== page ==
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An alleged marijuana smuggler was deprived of his right to challenge the reliability of a drug-sniffing dog, the Ninth Circuit ruled Thursday in United States v. Thomas.
Defendant Jonathan Thomas was arrested at a Border Patrol checkpoint with 150 pounds of marijuana in a toolbox. He was then indicted for possession with intent to distribute marijuana in 2010. Then in 2011, a superseding indictment added a charge of conspiracy to distribute marijuana. He was found guilty of both.
In his appeal, Thomas moved to suppress the marijuana on claims that the arresting officer, Agent Christopher LeBlanc, had illegally searched the toolbox.
The drug detecting dog, Thomas claimed, showed no interest in it, but LeBlanc went forward with the search anyway. Furthermore, Thomas also argued that the Border Patrol's reports of the training and performance evaluations, which were all apparently up-to-date at the time of the search, were over-redacted. There apparently were many blacked-out paragraphs that spanned most of the pages.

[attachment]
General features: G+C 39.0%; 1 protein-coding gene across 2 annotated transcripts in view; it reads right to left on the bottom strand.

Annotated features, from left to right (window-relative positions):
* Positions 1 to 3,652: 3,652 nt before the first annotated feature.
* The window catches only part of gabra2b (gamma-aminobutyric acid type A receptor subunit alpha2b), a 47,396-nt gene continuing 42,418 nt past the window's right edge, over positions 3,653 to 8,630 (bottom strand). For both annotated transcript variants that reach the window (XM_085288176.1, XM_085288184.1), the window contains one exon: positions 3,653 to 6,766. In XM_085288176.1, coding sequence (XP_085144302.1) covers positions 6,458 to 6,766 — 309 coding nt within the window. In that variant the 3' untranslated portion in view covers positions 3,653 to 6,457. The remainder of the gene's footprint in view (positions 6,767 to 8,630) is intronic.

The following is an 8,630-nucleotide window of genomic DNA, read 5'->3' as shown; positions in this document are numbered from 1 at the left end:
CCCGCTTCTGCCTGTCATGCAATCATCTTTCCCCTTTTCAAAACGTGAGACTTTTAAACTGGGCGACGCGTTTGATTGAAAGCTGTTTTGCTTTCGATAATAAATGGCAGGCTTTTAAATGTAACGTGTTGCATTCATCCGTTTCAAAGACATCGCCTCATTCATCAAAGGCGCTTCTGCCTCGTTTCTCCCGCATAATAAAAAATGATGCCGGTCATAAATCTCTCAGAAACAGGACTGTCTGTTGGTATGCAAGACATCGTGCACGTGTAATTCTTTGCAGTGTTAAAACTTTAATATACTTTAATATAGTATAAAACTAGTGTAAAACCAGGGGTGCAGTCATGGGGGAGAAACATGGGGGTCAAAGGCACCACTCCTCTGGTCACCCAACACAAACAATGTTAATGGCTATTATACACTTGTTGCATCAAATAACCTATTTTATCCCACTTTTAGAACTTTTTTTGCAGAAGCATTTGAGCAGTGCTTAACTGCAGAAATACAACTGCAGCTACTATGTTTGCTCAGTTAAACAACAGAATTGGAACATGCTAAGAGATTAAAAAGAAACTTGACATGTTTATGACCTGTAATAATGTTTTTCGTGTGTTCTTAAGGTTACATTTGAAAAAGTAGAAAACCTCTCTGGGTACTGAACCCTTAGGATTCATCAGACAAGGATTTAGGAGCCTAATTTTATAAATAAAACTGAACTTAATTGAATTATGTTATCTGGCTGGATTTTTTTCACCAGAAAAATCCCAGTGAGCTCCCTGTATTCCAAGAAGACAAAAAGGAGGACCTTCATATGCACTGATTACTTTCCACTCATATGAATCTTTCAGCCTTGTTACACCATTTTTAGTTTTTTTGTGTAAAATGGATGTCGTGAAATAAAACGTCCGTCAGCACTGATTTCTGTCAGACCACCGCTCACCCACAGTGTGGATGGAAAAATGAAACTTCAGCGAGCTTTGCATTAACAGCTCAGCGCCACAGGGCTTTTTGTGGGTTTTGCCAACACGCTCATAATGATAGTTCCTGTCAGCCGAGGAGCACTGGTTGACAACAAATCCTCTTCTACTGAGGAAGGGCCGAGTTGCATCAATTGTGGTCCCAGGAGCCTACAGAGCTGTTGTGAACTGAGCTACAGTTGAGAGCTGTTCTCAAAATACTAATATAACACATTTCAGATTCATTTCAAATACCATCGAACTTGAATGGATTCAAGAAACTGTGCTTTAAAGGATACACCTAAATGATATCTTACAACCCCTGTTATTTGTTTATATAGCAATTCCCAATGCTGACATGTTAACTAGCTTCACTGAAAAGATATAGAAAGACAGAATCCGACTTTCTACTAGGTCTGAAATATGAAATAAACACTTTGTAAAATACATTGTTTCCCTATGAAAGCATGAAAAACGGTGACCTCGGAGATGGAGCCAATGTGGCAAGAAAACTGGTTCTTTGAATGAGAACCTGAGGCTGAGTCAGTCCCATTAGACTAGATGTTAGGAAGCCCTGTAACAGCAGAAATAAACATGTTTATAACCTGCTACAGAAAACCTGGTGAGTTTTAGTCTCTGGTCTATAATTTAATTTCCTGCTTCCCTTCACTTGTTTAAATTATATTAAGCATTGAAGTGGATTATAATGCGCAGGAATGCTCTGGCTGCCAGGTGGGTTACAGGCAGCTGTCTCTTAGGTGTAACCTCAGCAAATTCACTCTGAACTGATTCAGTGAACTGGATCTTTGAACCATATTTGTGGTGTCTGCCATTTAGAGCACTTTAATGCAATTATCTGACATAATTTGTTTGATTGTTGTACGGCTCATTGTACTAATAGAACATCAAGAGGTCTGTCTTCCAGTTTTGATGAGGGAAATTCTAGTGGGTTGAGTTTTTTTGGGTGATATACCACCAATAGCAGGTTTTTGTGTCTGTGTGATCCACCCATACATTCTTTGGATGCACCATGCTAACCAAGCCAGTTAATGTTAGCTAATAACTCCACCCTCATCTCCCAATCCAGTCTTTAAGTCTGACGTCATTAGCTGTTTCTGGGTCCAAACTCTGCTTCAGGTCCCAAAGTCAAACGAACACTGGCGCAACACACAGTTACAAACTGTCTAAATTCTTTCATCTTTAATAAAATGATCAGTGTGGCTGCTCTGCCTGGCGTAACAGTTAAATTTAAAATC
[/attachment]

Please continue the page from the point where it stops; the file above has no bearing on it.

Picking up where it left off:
The district court denied Thomas' motion to suppress, but the Ninth Circuit reversed, confiming the U.S. Supreme Court's prior affirmation of a right to challenge a drug dog's performance under the Fourth Amendment.
A defendant must be afforded the opportunity to challenge the evidence of a drug dog's reliability, including the adequacy of a certification or training program.
Under this reasoning, and because of the heavily redacted Border Patrol records, the Ninth Circuit found it to be an error that wasn't harmless. The failure on the government's part to turn over a the entire record of the dog-sniff discovery was not proper, the Ninth Circuit ruled. The district court's denial was reversed, and Thomas' motion to suppress was, therefore, upheld.